Ultimately, if your data management strategy has been well designed, your organisation should enjoy reduced costs, greater agility and efficiency, and importantly, increased confidence about compliance. Although it can be a lengthy process, these benefits make it well worth the time investment.

Andy Hinxman is director of Keybridge IT.

Further reading on data management strategy

Cut the cost of inefficiencies without laying waste to your assets

Andrew Millington, managing director of software company Exclaimer, designed an add-on programme to his customer relationship management (CRM) system in order to improve data management. He says it has increased his turnover by 20 per cent.

‘The problem was that we had a high volume sales system, with only four sales people getting 100 leads a day across different countries, all of which needed to be chased in the right order at the right time. We were also gathering important market feedback through the questions we were asking, which was analysed in the CRM.’

Millington decided to create his own software to improve staff performance and to refine the quality of his market research. ‘It’s a script designed so they can’t progress without entering answers to each question and if a customer is meant to be contacted at a certain time an alert will go out.’

Rob Karel, principal analyst at technology and market research company Forrester Research, says that more companies are adopting data management technologies as a way to improve returns on IT investments.

‘The vast majority of data management enquiries I field from my clients are not about technology,’ says Karel. ‘They’re about the soft stuff: how do we organise ourselves, how do we build a business case, how do we engage the business, how do we define return on investment, how do we decide roles and responsibilities. This is what my clients are feeling pain around; this is data governance.’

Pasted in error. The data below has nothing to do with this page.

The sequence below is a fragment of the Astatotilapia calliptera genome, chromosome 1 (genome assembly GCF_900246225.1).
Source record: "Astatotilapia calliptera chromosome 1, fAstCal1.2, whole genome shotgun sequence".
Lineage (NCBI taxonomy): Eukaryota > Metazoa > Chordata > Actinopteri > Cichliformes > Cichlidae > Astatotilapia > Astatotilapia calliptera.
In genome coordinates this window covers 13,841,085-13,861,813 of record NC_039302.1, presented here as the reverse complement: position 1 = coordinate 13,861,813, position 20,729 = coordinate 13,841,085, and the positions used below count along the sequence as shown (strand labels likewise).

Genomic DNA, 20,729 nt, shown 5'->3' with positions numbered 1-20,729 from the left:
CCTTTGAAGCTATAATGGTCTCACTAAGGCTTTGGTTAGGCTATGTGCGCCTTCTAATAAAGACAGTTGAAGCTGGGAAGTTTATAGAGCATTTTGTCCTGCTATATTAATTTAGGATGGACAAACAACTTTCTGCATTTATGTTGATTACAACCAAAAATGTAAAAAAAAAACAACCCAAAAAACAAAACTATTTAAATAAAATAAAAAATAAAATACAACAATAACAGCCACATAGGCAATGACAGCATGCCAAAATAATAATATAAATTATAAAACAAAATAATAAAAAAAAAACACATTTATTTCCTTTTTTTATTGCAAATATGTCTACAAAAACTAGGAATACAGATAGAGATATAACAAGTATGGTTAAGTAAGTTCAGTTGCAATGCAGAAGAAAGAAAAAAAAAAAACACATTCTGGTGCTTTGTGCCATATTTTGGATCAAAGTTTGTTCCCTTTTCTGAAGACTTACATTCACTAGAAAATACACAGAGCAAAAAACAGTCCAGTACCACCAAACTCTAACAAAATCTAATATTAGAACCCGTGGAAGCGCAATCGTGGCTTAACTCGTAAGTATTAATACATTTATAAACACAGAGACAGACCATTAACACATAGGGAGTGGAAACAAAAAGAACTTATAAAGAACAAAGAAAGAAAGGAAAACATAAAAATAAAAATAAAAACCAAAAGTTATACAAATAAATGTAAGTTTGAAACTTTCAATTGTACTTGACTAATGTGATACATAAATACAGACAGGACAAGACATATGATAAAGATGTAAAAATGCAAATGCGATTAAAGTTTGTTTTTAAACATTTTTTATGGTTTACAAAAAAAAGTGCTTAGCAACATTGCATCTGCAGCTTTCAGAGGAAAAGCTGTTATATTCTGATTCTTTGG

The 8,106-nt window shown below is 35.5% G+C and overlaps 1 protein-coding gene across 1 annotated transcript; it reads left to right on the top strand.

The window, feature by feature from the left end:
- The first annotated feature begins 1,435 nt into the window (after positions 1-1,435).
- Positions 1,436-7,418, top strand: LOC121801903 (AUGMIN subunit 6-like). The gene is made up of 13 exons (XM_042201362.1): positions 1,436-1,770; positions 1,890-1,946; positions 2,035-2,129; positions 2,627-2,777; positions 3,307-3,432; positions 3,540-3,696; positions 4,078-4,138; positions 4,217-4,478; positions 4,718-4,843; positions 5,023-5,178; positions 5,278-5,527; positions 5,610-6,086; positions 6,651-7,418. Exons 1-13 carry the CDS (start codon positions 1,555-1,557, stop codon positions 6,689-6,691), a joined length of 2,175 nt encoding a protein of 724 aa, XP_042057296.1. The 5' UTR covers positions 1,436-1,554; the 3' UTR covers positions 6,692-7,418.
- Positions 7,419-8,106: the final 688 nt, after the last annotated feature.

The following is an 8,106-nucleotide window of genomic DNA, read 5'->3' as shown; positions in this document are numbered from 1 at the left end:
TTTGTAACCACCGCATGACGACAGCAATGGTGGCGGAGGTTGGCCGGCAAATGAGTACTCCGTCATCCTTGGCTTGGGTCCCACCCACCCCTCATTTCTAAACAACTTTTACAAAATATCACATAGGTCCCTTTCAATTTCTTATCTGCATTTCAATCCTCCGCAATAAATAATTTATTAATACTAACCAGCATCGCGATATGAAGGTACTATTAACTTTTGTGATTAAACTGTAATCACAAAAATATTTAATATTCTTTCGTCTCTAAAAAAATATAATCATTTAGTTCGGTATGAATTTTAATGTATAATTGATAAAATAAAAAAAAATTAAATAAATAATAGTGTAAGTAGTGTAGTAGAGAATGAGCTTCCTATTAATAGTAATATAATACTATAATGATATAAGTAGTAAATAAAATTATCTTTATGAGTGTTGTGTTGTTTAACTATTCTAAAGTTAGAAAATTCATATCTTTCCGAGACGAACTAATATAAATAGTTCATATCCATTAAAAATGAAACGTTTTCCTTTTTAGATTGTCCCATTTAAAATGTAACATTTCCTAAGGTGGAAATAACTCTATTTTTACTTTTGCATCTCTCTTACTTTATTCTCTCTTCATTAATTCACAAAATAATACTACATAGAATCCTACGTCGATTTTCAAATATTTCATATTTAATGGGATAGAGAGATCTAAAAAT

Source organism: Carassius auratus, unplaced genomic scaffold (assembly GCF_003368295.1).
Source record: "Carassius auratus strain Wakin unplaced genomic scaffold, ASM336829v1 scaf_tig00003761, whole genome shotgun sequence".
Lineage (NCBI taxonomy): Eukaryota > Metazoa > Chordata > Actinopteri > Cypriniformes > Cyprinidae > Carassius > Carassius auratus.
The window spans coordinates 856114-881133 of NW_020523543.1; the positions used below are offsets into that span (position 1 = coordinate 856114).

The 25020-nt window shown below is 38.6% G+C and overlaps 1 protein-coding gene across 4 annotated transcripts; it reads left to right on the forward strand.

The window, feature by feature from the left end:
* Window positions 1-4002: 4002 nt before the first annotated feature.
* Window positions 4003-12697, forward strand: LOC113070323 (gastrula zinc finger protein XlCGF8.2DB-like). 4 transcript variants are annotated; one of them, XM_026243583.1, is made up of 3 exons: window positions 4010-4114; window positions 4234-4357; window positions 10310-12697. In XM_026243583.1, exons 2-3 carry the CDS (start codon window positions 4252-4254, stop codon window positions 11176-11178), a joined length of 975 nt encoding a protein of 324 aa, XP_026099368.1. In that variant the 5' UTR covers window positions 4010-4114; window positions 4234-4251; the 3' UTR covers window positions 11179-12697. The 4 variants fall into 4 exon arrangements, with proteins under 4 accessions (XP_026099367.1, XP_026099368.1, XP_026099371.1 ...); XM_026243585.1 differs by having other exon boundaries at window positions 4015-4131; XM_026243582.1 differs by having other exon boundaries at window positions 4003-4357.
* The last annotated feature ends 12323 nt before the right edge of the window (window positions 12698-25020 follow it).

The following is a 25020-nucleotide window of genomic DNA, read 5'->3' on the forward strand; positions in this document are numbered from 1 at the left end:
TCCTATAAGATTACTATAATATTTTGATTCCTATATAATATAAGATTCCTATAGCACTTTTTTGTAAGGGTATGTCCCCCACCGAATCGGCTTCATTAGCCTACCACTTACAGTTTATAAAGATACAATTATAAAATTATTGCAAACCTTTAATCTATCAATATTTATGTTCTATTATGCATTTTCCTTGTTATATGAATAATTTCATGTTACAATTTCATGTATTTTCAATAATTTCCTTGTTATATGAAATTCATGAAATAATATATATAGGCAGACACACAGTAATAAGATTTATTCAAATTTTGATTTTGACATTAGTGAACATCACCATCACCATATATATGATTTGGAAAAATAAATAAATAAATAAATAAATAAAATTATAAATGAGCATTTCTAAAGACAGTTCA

All-round performance

The term data governance describes the best practices for handling data that organisations should adopt if they are to derive the most value. ‘Those organisations that have done it well have done it in a very targeted fashion. If you aim to govern the 20 per cent of the data that impacts 80 per cent of your processes and operations, that’s a great start,’ he says.

However, Karel adds that it is no good simply investing in new tools. Businesses seeking to solve deep-rooted data quality problems that have undermined their long-term IT investments must begin by sorting out whose responsibility it is to maintain relevant information.

‘All these vendors are tools vendors, so absolutely they are going to evangelise about the tools that support the data governance processes,’ he says. ‘But the tools are not solving the problem. They are simply enabling a data governance process that must be designed and owned by the organisations themselves.’

While some organisations will want to pursue the holy grail of “master data management” (MDM), Karel explains, others will be happy to pick and mix the data integration and data quality techniques that will deliver the quickest and most impressive returns.

For Millington the benefits of such technologies are manifold: ‘We are updating the data on the CRM all the time so, for example, the person in tech support will now know exactly what’s been said between the customer and sales team,’ he says. ‘Since we’ve been using the new script our CRM records are near perfect with duplicates and useless information kept to a minimum. Our sales conversion rates have measurably improved.’

Andy Hinxman

Andy Hinxman

Andy Hinxman, director of Keybridge IT Solutions Ltd.